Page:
Dickeya dianthicola has emerged to be a considerable threat to potatoes within the last couple years, leaving many growers with significantly reduced stands and very few control options.
Until May 2014, the seedborne pathogen had been improperly identified in many growers’ fields, often being labeled as blackleg, or Pectobacterium atrosepticum.
According to Steve Johnson, Crop Specialist from the University of Maine, growers along the Eastern Seaboard were reporting increased incidences of blackleg-like symptoms in potatoes until the pathogen in question was properly identified as D. dianthicola in 2014.
Confusion With Blackleg
Although symptoms for D. dianthicola and blackleg are similar, Johnson explains the biology behind the two diseases is much different, and Dickeya is far more aggressive than blackleg.
“Dickeya dianthicola differs from pectobacterium in the sense that it likes warmer conditions, it causes disease at a much lower level of bacteria than does pectobacterium, and it’s much more damaging than blackleg,” Johnson explains.
According to Johnson, because Dickeya prefers warmer temperatures than blackleg, it reproduces the fastest at 75°F or 77°F.
Aboveground symptoms include blackness in the stem that rises from the bottom up, which tends to hollow the stem from the inside out. The color tends to be more brown than black, and often is a slimier texture than pectobacterium.
“The plant can wilt very quickly, and wilting can occur throughout the whole growing season,” Johnson explains.
“Pectobacterium tends to spread with wind-blown rain and infect from the top down. With Dickeya, it works from the inside out versus the outside in,” he says.
Andy Wyenandt, Extension Specialist in vegetable pathology at Rutgers University, who has worked alongside growers managing D. dianthicola in New Jersey, explains that the pathogen is actually a part of another group of pathogens, which originated from bacterial soft rot and split apart based on its DNA.
“A lot of people want to group Dickeya dianthicola with other blackleg pathogens, which aren’t as severe and aren’t as destructive, and that’s part of the problem,” Wyenandt says.
Symptoms And Prevalence
According to Johnson, aboveground symptoms include fields that have uneven emergence and “raggedy” stands.
“There may be 10% to 40% of the plants missing, and this can occur with no black stems whatsoever — they may have simply never come out of the ground, or they came out of the ground and just didn’t look good,” he says.
However, the tubers may develop symptoms later on including a light-colored rot with no odor, differing from blackleg, which produces a much more distinct smell.
Mike Brooks, President of the New Jersey Potato Growers Association and grower at Dusty Lane Farms in New Jersey, has witnessed firsthand the devastating effects of Dickeya.
“We have 120 acres that are confirmed to be infected with Dickeya. It’s anywhere from a 5% to 25% rate of infection in the plant that we see showing symptoms,” Brooks explains. He says the seed planted on the farm came from Maine.
Dusty Lane Farms has a total of 300 acres, and although Brooks has not yet harvested his potatoes, he fears yields will be significantly reduced.
“We had one order of seed come in and I saw three or so rotten tubers. I had them sent to our local Extension agent who sent them away for testing, and they came back positive for Dickeya. However, by the time we got the results back, we had already planted the seed in the ground,” Brooks says.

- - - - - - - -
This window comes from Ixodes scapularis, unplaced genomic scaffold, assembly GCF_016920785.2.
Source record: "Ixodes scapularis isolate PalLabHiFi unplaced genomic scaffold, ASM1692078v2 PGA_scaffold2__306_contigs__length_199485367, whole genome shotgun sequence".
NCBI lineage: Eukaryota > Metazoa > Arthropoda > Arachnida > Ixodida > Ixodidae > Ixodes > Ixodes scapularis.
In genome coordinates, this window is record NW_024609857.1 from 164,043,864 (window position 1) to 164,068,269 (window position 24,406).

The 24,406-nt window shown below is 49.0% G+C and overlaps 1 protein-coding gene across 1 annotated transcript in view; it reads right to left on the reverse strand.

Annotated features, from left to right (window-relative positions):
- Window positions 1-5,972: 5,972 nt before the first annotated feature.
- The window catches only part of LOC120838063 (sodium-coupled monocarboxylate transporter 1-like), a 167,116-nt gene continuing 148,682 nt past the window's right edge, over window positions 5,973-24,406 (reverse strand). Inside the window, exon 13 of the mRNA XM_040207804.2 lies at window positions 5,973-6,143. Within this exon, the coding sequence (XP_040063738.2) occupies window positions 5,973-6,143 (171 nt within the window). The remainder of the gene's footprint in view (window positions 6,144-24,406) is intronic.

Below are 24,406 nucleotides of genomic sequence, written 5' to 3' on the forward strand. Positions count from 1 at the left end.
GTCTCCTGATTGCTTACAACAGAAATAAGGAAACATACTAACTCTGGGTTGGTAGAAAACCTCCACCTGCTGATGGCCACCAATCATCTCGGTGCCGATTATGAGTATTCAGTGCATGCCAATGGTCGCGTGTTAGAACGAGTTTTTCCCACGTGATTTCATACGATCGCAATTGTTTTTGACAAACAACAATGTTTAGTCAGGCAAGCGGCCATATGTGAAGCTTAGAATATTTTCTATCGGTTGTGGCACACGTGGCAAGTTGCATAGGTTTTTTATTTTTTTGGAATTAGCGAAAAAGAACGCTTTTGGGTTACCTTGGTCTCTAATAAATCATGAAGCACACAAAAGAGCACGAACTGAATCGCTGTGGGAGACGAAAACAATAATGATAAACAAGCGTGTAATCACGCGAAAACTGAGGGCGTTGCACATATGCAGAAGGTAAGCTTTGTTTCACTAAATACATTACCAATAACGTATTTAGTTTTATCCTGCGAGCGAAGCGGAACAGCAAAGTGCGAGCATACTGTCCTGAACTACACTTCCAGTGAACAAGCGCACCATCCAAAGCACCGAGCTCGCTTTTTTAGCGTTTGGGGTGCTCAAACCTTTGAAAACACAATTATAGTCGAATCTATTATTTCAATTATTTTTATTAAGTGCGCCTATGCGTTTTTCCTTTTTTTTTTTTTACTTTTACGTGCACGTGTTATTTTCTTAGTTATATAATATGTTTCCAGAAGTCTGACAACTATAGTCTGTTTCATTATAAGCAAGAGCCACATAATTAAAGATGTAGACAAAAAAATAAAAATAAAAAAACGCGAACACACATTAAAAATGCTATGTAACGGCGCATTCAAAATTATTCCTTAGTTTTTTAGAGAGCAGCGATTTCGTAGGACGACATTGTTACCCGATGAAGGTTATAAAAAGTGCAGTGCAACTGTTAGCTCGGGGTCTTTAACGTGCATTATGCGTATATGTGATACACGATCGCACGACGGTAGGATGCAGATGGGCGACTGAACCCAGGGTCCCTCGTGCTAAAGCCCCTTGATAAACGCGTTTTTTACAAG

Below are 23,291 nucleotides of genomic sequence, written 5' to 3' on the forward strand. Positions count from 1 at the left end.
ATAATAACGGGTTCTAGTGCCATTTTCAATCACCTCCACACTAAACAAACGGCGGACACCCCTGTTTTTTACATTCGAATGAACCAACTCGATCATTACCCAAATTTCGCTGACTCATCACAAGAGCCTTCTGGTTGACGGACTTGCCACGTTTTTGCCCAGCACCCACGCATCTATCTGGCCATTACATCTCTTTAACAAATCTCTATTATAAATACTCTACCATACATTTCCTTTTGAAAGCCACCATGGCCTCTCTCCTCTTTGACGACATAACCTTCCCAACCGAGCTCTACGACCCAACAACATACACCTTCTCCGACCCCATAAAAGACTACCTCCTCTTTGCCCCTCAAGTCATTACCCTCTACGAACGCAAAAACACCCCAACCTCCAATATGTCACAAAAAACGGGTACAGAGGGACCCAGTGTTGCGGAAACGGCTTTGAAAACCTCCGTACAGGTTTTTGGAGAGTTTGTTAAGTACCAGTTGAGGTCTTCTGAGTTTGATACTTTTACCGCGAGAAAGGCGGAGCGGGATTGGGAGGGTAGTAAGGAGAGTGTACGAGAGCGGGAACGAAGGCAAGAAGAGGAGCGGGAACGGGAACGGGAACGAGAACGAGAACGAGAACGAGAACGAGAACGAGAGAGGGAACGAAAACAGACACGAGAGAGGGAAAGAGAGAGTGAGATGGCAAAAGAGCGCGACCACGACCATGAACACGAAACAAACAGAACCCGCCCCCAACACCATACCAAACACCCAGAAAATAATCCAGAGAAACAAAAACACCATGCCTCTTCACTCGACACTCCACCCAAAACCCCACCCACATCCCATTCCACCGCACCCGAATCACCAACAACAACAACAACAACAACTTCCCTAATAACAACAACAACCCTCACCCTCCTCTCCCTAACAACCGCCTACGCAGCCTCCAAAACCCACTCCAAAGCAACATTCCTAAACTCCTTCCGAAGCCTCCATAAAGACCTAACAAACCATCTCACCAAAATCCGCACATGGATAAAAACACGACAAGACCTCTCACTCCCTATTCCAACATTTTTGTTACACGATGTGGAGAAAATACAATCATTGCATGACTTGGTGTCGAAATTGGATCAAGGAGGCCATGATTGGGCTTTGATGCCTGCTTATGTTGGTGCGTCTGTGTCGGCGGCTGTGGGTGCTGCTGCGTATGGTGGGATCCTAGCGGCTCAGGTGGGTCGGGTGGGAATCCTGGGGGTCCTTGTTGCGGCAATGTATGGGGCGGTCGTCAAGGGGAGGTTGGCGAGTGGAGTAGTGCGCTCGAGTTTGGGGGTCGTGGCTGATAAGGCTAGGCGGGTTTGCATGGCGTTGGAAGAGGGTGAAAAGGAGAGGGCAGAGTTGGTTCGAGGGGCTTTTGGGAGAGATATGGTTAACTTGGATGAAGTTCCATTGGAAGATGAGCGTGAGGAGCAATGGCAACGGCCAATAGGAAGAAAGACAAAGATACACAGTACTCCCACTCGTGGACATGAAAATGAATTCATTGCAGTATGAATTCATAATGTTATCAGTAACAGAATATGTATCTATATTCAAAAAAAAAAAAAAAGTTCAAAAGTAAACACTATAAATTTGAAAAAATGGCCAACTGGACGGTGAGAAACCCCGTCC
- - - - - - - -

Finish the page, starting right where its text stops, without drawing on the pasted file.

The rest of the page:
Despite the near-perfect weather conditions, he began to see plants wilting and dying a month and a half later once they were 6 to 8 inches tall.
“When you see that 20% of your plants have been affected, you know you’re going to have some kind of yield loss. But we are harvesting now, and we will evaluate how much of a loss we actually do have,” Brooks says.
D. dianthicola is a seedborne pathogen and, according to Johnson, infected seed pieces often express no symptoms. While there are some tuber tests that can be done before planting, the primary line of defense is to have a zero-tolerance policy for Dickeya when purchasing from your seed dealer, Johnson says.
“There are some thoughts that not cutting seed may help. We are looking into research to confirm or deny this, but not everyone is set up for whole seed,” he explains. Johnson says that varietal testing also is being done, but no conclusions have been drawn yet.
“Across the board, we find it more in some varieties than others, but we don’t know if that is seed source, grower source, or variety susceptibility,” he says. Johnson says also he has looked into crop rotation, but has not yet found any data to support its effectiveness.
Wyenandt expresses a similar sentiment to Johnson in that the only true management technique begins with seed purchase.
“Our growers have been suffering losses; there’s really nothing they can do. Purchasing clean seed is the place to start. It doesn’t take a whole lot of Dickeya to cause significant loss, so a zero-tolerance policy needs to be instated in my opinion. You shouldn’t be able to find Dickeya on the seed at any level,” he says.
Unfortunately, Wyenandt says he believes the prevalence of D. dianthicola will get worse before it gets any better.
“We’ve asked growers to scout their fields and monitor. People like myself can make recommendations, but the regulations around tolerance levels will need to be changed at the state level,” he says.
USDA recently came out and classified D. dianthicola as non-actionable or non-reportable, but according to Wyenandt, it doesn’t mean that it’s not a serious threat to the potato industry.